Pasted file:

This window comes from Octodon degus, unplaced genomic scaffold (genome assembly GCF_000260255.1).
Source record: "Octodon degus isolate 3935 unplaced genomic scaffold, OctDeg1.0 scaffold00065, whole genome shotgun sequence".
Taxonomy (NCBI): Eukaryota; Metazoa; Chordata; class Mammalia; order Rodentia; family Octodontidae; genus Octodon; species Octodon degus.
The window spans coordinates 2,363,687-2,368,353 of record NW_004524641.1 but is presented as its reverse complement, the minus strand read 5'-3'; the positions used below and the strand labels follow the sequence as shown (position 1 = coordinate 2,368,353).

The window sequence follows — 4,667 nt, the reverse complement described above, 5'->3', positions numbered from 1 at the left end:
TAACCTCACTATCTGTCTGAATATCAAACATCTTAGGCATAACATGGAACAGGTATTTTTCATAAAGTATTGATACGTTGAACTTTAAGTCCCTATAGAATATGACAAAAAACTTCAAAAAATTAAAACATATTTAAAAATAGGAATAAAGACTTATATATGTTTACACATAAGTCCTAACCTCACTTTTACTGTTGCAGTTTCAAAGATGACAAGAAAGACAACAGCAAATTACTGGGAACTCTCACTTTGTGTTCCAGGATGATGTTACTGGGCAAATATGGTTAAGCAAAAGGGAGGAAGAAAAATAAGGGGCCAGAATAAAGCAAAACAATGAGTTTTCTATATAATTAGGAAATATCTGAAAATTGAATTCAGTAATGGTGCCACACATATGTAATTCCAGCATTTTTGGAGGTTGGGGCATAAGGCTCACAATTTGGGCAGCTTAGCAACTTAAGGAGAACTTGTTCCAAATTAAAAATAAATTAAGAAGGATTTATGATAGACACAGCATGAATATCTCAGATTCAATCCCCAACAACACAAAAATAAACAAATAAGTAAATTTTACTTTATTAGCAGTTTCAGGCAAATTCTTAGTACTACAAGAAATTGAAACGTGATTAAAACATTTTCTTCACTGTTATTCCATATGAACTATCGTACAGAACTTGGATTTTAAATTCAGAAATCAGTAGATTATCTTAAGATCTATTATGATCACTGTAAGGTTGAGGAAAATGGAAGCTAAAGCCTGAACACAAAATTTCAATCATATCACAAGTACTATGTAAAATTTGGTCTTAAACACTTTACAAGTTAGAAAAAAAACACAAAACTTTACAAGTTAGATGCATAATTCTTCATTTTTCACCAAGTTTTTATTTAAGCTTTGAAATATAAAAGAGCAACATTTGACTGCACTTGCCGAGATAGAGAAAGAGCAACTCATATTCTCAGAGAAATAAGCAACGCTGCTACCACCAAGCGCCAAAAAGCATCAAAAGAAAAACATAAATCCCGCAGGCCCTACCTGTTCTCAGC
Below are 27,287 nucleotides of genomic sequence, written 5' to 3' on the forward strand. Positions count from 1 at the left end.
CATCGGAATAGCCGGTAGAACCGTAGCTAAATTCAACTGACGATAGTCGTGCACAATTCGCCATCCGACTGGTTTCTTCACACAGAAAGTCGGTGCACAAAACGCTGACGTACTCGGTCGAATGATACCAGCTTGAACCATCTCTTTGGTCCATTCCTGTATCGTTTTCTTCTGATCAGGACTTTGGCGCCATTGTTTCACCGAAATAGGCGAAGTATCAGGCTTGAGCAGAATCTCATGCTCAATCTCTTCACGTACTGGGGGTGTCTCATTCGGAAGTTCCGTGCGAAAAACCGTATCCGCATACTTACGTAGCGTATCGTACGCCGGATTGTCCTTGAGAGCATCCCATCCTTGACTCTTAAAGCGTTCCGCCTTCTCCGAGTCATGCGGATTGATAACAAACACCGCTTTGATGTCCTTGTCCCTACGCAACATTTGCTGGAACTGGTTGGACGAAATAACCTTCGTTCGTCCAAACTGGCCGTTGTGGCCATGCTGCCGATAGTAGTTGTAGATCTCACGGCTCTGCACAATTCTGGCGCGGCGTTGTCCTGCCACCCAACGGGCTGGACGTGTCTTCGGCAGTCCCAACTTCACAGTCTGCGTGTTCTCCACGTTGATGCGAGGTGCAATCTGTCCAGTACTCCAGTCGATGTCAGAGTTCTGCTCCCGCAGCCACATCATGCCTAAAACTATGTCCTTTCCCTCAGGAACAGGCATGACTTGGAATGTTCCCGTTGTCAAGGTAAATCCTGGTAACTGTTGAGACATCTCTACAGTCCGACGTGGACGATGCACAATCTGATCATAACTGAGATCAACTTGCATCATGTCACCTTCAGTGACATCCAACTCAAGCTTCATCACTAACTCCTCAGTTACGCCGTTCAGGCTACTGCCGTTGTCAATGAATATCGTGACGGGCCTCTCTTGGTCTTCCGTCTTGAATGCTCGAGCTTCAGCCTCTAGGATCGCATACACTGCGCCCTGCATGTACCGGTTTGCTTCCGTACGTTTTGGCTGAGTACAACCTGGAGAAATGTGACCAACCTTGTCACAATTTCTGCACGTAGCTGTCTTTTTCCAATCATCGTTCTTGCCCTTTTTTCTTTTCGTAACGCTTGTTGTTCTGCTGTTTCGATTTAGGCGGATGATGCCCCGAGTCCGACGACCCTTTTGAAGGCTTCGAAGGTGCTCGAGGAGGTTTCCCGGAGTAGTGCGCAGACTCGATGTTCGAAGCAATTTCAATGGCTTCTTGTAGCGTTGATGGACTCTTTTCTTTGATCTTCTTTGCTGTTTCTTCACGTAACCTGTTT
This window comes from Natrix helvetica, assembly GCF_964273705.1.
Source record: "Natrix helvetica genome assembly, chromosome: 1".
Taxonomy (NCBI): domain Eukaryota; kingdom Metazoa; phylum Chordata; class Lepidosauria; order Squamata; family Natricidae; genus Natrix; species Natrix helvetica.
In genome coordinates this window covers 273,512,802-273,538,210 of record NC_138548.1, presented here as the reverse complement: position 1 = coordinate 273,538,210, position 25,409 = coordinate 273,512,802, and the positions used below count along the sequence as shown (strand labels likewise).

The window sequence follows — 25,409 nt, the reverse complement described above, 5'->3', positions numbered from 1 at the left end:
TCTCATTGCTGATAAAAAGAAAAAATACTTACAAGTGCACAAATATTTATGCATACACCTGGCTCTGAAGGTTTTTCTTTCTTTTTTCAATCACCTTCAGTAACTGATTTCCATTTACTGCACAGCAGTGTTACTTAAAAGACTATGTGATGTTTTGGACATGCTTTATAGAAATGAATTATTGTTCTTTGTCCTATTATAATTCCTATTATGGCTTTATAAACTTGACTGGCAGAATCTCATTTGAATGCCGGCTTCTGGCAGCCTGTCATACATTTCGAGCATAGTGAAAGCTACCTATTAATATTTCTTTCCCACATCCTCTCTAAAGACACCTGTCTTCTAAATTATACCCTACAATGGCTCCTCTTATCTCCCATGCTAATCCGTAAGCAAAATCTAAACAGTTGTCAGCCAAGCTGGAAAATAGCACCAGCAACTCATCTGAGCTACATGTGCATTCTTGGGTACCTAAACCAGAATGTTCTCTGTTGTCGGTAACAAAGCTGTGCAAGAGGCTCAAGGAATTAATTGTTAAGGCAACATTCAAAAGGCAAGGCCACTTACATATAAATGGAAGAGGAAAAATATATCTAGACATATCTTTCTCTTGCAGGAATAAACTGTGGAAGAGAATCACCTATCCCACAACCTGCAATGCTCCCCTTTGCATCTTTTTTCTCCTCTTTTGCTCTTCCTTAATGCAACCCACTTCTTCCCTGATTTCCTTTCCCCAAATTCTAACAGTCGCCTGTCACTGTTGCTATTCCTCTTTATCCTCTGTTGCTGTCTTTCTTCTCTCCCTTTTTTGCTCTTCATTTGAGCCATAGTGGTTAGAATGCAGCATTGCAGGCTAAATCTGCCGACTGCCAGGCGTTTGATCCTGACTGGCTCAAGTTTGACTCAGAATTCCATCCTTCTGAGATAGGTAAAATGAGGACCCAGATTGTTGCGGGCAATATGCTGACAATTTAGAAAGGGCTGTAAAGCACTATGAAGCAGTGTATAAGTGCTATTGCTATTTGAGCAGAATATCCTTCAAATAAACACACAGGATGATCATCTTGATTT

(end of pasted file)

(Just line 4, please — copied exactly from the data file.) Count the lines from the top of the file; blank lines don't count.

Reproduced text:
The window spans coordinates 2,363,687-2,368,353 of record NW_004524641.1 but is presented as its reverse complement, the minus strand read 5'-3'; the positions used below and the strand labels follow the sequence as shown (position 1 = coordinate 2,368,353).